Abortion Laws: Why Is There No Male Equivalent?

by | Nov 11, 2023 | The Truscott Chronicles

Photo by Andrew Seaman

Abortion Laws: Why Is There No Male Equivalent?

by | Nov 11, 2023 | The Truscott Chronicles

Photo by Andrew Seaman

We have a constitution that does not allow laws that apply to the Black race, but not to the White race. So why do we have states passing laws that only apply to women?

Republished with permission from Lucian K. Truscott IV

Help me out here: I’ve been trying to come up with any laws, other than those against abortion, that apply to only one gender. If you commit fraud, it doesn’t matter what sex you are. The law doesn’t care whether you are a man or a woman if you engage in a scheme of racketeering. In fact, there are a bunch of men and women under indictment for racketeering in Georgia right now. Four of them have pleaded guilty: two men and two women.

If you commit murder, the law doesn’t care if you are male or female. It applies equally to both genders. The same is true of assault and battery, or theft, or child abuse, or sexual assault. Men and women can be charged with each of those crimes, and if found guilty, be sentenced to prison. In fact, there are prisons and jails for offenders of both sexes. If you are guilty of a felony crime serious enough, the law prescribes the same penalties.

But not abortion. If a state passes a law that makes abortion illegal, only women can suffer its consequences, because only women can be pregnant and get an abortion. Laws against performing an abortion apply to both male and female doctors, but the act at the center of those laws, being pregnant and receiving an abortion, applies only to women.

According to a PBS story published on June 22, one year after the Supreme Court overturned its Roe v. Wade decision giving women a constitutional right to abortion, “Twenty-five million women of childbearing age now live in states where the law makes abortions harder to get than they were before the ruling.” You will note that sentence does not say 25 million people live in those states. It says, “25 million women of childbearing age,” because, of course, only women can bear a child, so the law applies only to them.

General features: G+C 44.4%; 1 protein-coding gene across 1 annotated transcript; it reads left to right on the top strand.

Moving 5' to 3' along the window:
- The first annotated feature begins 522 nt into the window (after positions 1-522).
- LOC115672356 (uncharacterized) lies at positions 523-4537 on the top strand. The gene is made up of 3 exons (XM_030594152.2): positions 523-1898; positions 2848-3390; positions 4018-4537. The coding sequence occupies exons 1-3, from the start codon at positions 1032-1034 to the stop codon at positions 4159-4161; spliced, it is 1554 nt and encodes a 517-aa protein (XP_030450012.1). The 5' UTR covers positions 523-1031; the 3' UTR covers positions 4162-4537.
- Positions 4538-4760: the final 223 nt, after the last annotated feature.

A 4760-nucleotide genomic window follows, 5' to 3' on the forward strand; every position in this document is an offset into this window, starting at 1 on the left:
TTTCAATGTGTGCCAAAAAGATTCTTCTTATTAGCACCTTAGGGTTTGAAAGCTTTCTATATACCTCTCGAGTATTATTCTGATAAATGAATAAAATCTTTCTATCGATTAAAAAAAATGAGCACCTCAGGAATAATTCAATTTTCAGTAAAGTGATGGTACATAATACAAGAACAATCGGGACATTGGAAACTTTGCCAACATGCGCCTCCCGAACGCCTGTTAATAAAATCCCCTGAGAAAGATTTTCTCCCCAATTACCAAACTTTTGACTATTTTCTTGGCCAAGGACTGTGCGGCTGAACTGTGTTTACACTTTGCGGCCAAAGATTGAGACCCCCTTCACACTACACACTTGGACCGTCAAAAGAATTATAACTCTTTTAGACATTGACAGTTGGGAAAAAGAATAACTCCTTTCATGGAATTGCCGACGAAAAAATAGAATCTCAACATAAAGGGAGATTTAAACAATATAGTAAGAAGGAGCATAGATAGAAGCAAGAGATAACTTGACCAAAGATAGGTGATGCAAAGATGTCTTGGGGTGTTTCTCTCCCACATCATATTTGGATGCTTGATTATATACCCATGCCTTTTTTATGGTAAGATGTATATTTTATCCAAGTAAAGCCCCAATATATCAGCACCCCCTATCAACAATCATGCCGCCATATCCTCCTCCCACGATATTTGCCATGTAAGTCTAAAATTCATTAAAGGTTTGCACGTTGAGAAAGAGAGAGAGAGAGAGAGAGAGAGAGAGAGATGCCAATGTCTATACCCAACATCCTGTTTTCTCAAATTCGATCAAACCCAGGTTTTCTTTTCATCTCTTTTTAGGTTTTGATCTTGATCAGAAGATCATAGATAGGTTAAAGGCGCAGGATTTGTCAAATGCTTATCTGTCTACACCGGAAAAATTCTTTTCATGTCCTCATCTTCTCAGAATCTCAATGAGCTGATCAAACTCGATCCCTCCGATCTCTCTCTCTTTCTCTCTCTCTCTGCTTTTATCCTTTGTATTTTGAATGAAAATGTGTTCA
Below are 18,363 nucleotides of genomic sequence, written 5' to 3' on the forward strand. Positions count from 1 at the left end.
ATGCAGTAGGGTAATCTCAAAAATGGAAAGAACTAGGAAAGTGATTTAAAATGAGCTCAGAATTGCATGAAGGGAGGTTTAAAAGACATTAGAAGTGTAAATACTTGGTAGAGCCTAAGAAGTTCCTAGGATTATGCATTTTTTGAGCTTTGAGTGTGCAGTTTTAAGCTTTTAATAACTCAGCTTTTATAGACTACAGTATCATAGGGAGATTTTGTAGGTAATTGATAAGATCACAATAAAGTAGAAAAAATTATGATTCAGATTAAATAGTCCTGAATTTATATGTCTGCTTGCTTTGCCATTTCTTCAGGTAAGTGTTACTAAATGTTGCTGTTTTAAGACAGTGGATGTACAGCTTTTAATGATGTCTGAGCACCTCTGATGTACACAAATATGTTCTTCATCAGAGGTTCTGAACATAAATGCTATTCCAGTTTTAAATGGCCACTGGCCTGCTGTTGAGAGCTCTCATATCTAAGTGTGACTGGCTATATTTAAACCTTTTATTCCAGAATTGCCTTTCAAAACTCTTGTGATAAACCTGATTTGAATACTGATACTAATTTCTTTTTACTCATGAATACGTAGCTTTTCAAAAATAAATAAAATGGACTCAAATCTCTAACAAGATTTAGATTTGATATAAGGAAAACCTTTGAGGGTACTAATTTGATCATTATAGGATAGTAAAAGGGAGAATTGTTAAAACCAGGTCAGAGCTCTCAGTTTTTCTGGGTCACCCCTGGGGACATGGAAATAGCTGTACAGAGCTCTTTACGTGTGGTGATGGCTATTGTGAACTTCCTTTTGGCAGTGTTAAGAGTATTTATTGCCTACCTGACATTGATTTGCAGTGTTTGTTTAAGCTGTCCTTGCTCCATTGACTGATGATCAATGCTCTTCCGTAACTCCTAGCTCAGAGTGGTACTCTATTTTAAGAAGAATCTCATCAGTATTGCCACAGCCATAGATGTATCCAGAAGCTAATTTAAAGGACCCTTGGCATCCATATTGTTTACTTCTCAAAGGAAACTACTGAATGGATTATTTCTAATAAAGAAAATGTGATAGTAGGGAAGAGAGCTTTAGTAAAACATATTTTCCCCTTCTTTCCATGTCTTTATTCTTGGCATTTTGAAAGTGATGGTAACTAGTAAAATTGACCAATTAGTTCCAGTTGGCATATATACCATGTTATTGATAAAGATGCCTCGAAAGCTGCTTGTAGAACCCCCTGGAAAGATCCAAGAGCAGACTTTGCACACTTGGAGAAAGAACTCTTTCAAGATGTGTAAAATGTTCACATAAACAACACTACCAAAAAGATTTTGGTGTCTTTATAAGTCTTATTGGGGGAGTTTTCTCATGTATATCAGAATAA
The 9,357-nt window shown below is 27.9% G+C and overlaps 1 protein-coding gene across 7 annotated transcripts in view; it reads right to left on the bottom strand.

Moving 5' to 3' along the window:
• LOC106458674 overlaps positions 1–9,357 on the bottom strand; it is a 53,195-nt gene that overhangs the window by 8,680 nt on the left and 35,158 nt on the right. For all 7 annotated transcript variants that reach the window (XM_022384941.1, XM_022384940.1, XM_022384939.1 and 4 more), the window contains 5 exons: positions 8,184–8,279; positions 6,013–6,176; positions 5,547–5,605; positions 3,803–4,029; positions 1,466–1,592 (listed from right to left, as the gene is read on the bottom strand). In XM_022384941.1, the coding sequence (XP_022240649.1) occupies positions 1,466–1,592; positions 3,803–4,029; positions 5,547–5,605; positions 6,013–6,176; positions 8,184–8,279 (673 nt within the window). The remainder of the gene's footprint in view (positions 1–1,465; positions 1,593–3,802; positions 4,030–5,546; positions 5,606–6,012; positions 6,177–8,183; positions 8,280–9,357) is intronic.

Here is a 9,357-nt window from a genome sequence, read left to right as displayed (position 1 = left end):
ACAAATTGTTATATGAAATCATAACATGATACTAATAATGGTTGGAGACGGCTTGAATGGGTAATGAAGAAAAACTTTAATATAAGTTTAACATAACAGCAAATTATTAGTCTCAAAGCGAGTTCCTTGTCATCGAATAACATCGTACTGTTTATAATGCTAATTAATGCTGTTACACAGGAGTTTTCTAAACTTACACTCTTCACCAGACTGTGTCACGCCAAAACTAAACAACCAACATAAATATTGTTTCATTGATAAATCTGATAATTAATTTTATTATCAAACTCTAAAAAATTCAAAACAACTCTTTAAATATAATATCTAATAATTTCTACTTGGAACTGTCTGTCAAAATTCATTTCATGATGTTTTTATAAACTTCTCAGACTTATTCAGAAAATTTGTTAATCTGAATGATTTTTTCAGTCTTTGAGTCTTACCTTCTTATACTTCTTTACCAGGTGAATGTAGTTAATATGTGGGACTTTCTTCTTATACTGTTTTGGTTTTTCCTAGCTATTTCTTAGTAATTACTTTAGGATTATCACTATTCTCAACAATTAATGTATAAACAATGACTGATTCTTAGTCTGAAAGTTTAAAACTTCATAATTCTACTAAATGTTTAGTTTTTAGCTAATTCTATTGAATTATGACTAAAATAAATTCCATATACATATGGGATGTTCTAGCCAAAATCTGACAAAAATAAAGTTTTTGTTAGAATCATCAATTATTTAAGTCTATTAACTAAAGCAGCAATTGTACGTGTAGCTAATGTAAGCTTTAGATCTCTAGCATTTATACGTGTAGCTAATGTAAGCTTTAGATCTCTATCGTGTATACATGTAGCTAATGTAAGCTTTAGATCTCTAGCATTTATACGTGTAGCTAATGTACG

Some states that have restricted abortion or made it illegal altogether have already prosecuted women under the laws they passed since the Supreme Court’s Dobbs decision. In Nebraska, a woman charged with having an abortion as a 17-year-old and disposing of the fetus was sentenced to 90 days in jail and two years of probation. Her mother was found guilty of giving her abortion pills and helping dispose of the fetus, and was sentenced to two years in prison.

A woman in South Carolina was arrested in February of this year for attempting to induce an abortion using pills in 2021. A warrant for her arrest was issued in 2022 after the Supreme Court overturned Roe v Wade. South Carolina is one of three states, along with Nevada and Oklahoma, that specifically make it illegal to self-administer pills that cause an abortion. In Alabama, twenty women who had miscarriages or had a stillbirth have been prosecuted since 2006 for using drugs during their pregnancies. One of them, Brooke Shoemaker, who was convicted in 2020 after having a stillbirth while using drugs, is serving an 18-year sentence in prison. In Oklahoma, a woman was convicted of miscarrying after using methamphetamine. If the women had not been pregnant while they were using drugs, all they would have charged with was simple possession or use of drugs.

You will notice that no men were charged or convicted in the cases where women lost a baby because of drug use, because only women can get pregnant and have a baby. The men who contributed sperm to make them pregnant and could have been partners in the drug use that followed, were not charged, because men don’t carry babies.

All the laws restricting abortion or making it outright illegal that have passed since the Supreme Court returned the issue of abortion to the states, as it is said, apply to women and to women only. That is part of the reason why the constitutional amendment permitting abortion passed in Ohio, because women, who suffered under the state’s abortion restrictions, turned out in droves to vote. The same was true in Kansas when they passed a similar amendment to that state’s constitution, and in Virginia this week, when women turned out in large numbers to elect a state legislature that would not go along with Governor Youngkin’s pledge to pass a 15-week abortion ban.